Jonathan Lee's Reviews > The Turn of the Screw and The Aspern Papers

The Turn of the Screw and The Aspern Papers by Henry James
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Nov 01, 2011

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Turn of the Screw is a fascinating novel, made intentionally ambiguous to allow us to interpret its events in a variety of ways. However, it's needlessly complicated and hard to follow at times. Even though this book should be a goldmine for literary analysis, I often found myself misunderstanding the point of a particularly cumbersome sentence, clouding my ability to interpret what happened. If it's that hard to understand the literal meaning, it's just going to be even harder to find the hidden meanings and subtleties in the book.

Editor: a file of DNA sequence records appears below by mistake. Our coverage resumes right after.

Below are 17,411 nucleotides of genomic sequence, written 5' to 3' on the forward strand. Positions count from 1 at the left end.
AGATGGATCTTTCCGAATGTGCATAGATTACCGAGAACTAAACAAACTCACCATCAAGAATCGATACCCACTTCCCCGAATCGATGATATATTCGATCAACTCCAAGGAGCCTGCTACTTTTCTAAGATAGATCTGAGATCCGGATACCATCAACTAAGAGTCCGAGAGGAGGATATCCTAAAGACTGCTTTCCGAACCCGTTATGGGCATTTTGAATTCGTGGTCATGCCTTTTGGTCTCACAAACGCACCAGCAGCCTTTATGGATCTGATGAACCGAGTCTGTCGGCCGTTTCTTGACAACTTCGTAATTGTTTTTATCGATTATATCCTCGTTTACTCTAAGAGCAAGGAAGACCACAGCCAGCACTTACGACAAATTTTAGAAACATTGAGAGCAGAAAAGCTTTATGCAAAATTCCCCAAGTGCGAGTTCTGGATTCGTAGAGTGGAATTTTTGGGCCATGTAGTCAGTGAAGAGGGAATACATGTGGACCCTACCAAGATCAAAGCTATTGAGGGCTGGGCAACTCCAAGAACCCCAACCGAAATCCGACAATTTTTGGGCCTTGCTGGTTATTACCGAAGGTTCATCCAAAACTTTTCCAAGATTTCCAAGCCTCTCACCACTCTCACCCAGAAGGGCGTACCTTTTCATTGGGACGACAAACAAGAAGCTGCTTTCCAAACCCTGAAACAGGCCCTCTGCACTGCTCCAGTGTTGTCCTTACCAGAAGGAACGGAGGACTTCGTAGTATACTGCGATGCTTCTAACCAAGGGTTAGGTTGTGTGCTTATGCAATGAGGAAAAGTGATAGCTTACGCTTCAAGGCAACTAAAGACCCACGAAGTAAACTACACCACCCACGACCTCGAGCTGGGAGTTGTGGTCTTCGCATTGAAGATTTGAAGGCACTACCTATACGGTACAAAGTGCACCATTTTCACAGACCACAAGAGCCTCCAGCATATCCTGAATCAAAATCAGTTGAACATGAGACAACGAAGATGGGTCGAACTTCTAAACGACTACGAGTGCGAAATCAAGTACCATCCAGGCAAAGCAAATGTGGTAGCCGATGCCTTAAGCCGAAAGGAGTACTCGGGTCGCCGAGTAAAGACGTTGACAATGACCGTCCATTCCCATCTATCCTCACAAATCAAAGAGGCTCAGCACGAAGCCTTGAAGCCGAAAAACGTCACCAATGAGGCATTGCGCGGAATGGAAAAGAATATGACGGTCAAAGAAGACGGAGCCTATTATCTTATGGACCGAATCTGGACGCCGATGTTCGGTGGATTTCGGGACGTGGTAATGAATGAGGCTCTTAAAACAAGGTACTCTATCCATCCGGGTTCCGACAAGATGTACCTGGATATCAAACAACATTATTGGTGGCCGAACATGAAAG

The book does have many positive qualities. The protagonist, the governess, is a multi-layered character with good intentions who commits - depending on your interpretation of her - wildly misguided actions. Trying to decide whether she was truly crazy or not was a rewarding experience. James writes the ghosts and children in an appropriately haunting manner, and the book is never boring. Yet despite these qualities, Turn of the Screw is still burdened by its at-times incomprehensible prose style, and as I read it, I finished each chapter wondering whether I had missed something.

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